Finally, as I am writing in a publication with a wide Modern Orthodox circulation, I keep thinking about the Jewish students on campus who are not as affiliated with religious observance but are equally scared of virulent anti-Israel rhetoric and antisemitic actions. Just because students from Jewish day schools might be less attracted to these institutions in the future doesn’t mean that public school students, or those who attended independent schools, will likewise refrain from attending these universities. Our Jewish day school students are not only an “Ohr L’Amim” but also an “Ohr L’Yehudim” on these campuses. We don’t want non-observant or less observant Jews to shy away from defending Israel and to feel that they must fend for themselves.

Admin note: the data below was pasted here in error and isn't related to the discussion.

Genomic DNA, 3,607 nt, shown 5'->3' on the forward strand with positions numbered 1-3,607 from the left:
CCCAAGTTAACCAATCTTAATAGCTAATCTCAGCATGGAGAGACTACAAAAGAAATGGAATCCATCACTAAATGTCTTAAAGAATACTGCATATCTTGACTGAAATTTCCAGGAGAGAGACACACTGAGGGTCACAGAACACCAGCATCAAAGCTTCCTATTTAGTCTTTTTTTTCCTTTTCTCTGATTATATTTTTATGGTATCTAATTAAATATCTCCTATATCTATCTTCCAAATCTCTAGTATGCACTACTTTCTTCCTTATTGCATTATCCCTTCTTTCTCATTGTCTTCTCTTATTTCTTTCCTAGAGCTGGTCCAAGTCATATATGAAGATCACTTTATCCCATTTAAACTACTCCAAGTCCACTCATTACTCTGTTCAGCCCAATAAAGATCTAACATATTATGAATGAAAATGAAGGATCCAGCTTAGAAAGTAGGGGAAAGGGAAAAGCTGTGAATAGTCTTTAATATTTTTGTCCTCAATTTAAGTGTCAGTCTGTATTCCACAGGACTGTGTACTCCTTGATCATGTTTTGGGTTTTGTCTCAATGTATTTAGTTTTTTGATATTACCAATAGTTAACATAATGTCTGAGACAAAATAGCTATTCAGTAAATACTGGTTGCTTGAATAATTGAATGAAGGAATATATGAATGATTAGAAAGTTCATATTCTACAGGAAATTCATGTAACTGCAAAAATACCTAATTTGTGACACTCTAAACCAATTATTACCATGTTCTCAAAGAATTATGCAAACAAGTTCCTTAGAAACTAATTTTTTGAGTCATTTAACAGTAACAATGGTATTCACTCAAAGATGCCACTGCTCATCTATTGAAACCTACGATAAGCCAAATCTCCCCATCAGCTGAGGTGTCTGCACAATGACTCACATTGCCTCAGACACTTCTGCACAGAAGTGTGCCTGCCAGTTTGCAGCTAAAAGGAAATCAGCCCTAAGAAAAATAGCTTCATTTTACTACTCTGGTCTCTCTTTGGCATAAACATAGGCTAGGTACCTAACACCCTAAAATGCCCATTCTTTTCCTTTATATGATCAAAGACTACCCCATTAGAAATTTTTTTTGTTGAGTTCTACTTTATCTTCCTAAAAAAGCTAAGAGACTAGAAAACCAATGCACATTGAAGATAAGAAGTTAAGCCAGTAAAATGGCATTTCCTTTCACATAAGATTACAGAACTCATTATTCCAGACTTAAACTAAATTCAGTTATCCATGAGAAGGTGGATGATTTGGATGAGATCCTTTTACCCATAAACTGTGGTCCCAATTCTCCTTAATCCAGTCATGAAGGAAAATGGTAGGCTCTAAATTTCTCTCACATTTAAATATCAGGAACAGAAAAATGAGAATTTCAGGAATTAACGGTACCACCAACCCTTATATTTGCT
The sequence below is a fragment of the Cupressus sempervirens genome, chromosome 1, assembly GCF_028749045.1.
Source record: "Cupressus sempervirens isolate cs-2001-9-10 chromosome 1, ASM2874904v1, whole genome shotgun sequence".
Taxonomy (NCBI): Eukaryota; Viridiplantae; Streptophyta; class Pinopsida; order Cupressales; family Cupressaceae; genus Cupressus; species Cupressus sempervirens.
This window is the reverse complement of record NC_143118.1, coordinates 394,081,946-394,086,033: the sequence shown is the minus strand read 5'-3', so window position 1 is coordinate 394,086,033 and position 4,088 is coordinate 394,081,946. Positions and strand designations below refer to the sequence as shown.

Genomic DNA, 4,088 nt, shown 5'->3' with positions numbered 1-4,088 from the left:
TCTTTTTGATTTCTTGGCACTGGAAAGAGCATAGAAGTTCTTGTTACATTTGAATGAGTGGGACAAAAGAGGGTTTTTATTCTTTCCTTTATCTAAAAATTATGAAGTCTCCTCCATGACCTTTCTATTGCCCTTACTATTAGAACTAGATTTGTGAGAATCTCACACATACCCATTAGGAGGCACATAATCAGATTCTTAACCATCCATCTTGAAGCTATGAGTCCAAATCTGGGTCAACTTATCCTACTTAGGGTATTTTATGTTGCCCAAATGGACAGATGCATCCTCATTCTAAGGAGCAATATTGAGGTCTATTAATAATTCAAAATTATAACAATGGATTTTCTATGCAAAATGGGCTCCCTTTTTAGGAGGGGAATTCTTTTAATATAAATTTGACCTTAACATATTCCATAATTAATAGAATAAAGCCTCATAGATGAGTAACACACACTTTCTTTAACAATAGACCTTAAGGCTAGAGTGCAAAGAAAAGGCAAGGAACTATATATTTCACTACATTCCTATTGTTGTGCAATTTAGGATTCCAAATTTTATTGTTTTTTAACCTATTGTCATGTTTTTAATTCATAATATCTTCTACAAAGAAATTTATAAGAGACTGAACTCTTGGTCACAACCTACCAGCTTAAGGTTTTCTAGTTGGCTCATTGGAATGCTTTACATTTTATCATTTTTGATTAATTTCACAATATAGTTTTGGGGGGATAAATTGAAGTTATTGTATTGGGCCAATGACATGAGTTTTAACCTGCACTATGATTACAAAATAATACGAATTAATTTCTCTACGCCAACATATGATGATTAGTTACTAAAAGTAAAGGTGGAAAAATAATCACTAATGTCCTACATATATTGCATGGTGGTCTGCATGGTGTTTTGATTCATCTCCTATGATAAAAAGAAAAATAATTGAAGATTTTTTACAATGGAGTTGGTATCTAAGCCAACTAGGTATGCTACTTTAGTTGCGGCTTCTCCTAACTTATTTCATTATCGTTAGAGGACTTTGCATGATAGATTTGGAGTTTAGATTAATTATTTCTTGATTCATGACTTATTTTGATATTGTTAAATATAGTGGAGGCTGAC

At the same time, I am intrigued by the opportunity to expand our students’ college options. Yeshiva University, for example, has always been an incredible landing spot for many of our young men and women, including 95 SAR graduates currently at YU. That fact should never change, and I am elated when a high school senior expresses their desire to attend YU. The Brandeis University leadership team has likewise taken an unequivocal stand against antisemitism; we presently have 30 SAR alumni on the Brandeis campus, and I would love to see that number grow. And the University of Florida, a longtime haven for Jewish students with the fervent backing of President Ben Sasse, can hopefully become a landing spot for Modern Orthodox Jews from the Northeast as well. These are just three examples, but there are others worth considering, too, including the growing number of international programs at Israel universities.